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Jason Goldberg
Jason Goldberg

It’s been a roller coaster for Jason Goldberg over the past few months.

The co-founder of Fab reached international superstardom in 2013 after raising $150 million at a valuation of more than $1 billion. For a time, Goldberg and Fab were riding high.

But as the outspoken CEO’s public profile was on the rise, Fab was facing a rocky road. The company cut more than half of its staff and saw the departure of co-founder Bradford Shellhammer and COO. Just today, the New York company announced that it would significantly curtail its operations in Europe, choosing to only offer a line of furniture.

So, as is his wont, Goldberg, the former head of now defunct Seattle startup Jobster, took to his blog to issue a 3,500 word post about the lessons he learned over the past year, akin to the post he wrote following the flame-out of Jobster. This time around, though, Goldberg’s reflections read like something closer to an apology for what’s been going on with him and Fab over the past year.

“The Fab mission is to brighten people’s lives with design,” Goldberg wrote. “In our pursuit of growth though we lost sight of that mission and the Fab mission became just selling a lot of stuff.”

Goldberg took it on the chin in a piece in November in The Verge titled: Demolition Man: why does Fab’s CEO keep building big companies that suddenly implode? That piece included comments by GeekWire co-founder John Cook, who closely covered the rise and fall of Jobster. In fact, there certainly are some parallels between Jobster and Fab — tons of capital, hypergrowth and the outspoken remarks of Goldberg along the way.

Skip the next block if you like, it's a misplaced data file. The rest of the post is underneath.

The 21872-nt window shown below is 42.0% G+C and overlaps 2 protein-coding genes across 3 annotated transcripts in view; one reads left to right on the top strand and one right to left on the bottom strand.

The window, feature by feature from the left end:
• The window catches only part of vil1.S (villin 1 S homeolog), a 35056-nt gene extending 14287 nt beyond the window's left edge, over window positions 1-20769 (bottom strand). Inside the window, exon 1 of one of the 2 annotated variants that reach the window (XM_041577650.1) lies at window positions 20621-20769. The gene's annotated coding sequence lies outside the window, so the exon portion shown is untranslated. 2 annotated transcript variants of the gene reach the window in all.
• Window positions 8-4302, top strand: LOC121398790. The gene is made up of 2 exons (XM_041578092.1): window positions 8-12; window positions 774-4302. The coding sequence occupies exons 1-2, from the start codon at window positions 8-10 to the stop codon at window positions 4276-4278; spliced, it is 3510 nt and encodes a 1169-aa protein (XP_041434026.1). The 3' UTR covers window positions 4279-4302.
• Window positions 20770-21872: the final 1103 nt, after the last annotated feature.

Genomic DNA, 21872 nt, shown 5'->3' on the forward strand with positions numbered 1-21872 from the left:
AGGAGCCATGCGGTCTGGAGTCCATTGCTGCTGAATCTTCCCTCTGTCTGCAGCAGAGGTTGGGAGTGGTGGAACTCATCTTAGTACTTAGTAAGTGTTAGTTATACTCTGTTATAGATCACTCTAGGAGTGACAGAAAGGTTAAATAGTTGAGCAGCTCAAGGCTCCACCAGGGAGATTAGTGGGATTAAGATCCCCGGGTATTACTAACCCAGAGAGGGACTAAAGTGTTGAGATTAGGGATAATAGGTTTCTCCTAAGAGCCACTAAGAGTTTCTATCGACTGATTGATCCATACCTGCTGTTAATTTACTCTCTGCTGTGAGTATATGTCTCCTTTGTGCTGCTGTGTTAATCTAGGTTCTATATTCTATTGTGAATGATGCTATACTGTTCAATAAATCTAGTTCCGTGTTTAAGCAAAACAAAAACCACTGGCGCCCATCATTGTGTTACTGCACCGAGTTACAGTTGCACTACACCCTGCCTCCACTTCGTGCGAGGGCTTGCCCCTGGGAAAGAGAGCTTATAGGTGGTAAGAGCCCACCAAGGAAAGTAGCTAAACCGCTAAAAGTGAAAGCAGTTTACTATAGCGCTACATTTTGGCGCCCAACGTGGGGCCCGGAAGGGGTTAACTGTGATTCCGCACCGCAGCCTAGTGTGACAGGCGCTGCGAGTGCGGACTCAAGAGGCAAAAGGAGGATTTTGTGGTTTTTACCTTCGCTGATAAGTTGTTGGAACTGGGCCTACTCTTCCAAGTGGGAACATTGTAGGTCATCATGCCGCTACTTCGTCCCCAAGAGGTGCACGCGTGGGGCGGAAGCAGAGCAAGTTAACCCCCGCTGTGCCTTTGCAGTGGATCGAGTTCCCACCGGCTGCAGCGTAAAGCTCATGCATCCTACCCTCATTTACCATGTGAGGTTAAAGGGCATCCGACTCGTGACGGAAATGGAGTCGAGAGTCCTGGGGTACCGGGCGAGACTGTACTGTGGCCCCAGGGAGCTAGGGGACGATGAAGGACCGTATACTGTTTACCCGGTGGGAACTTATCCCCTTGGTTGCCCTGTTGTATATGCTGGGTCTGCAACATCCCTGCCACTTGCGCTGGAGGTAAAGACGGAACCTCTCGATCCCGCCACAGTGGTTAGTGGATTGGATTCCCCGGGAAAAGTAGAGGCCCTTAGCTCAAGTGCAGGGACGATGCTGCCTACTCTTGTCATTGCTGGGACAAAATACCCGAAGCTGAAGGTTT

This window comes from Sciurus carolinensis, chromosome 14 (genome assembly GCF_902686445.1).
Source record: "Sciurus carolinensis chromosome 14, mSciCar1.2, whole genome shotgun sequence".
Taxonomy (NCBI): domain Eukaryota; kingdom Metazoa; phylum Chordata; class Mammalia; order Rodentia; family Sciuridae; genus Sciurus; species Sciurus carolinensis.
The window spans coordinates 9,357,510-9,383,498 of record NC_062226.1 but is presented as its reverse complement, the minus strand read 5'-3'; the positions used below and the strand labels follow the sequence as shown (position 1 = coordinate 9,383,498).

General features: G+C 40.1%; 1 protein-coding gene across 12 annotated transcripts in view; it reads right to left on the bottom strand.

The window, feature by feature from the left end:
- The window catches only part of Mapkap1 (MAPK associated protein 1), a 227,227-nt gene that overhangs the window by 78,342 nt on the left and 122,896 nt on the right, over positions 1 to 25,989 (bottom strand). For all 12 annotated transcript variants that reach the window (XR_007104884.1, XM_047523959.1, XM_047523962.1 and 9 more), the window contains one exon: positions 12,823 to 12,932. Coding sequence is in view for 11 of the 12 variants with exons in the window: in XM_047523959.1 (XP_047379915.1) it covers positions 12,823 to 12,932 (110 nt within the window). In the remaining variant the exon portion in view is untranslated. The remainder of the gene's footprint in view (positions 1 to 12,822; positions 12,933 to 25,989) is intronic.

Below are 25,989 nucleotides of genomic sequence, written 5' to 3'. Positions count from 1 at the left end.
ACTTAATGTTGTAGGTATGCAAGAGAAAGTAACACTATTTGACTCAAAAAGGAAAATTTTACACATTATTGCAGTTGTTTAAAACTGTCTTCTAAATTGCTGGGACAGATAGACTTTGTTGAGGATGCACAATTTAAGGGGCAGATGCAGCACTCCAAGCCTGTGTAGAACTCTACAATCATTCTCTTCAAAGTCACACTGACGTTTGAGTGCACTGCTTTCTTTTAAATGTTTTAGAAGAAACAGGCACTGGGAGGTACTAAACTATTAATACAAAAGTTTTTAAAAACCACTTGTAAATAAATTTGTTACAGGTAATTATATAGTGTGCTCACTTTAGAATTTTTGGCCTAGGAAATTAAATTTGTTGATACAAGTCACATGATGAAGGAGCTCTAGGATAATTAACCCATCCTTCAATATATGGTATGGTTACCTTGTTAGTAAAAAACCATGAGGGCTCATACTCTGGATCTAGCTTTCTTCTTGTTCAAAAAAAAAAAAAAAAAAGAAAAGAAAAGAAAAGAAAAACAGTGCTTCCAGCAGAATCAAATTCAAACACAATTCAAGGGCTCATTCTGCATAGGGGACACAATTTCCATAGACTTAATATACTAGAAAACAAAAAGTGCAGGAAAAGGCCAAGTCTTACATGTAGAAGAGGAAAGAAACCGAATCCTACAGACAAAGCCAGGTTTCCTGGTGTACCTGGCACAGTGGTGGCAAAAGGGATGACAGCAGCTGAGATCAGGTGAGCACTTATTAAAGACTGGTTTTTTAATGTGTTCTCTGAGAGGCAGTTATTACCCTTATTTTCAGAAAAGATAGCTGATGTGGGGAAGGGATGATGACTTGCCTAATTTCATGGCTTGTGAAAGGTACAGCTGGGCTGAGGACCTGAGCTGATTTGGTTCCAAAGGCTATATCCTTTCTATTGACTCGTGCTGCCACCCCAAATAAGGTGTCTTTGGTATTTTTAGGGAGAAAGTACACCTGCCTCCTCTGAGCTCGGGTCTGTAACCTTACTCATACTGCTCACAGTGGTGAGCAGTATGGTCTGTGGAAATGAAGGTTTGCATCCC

Goldberg’s latest blog post offers 16 lessons that he learned in 2013. And while filled with great advice, one needs to ask why Goldberg didn’t learn at least some of those lessons back at Jobster.

Take, for example, lessons #12 and #13. He writes:

12. Don’t toot your own horn.

Super hard especially when your achievements are shared with others and you so want to shout the success from the rooftops. Stop. Think.  Be thoughtful. That success will still be there, and in context, three to six to 12 months from now. Wait. Let others discover your success in a time-appropriate manner. There’s no rush. Oh, and btw, today’s hero is tomorrow’s goat. Build success over time and let others recognize it for you.

13. Shut up. Despite what you may tell yourself, not many consumers actually want to get to know the CEO of the companies they interact with.

It’s not about you. It’s all about the product.

In fact, some of those comments mirror what Goldberg said back in 2011 as he reflected on his time at Jobster.

One of the biggest things I learned was the importance of the product. Everything is about the product. The thing that I look back on my Jobster days, and I said I would never repeat again was, on day two of Jobster I was no longer the product manager. I was kind of this general manager/CEO. And it just killed me ever since then that I wasn’t able to kind of manage what was actually going to be our product, our user experience. And the focus was on building the team, building sales and all of this stuff…. I said that I would never do that again. Product is my passion, and the user experience I think, especially in a Web-based business …, it is all about what is the product that I am interfacing with. And it really became this thing where I think the CEO needs to own the product, and put their personal touch on the product, much like say Steve Jobs does.”

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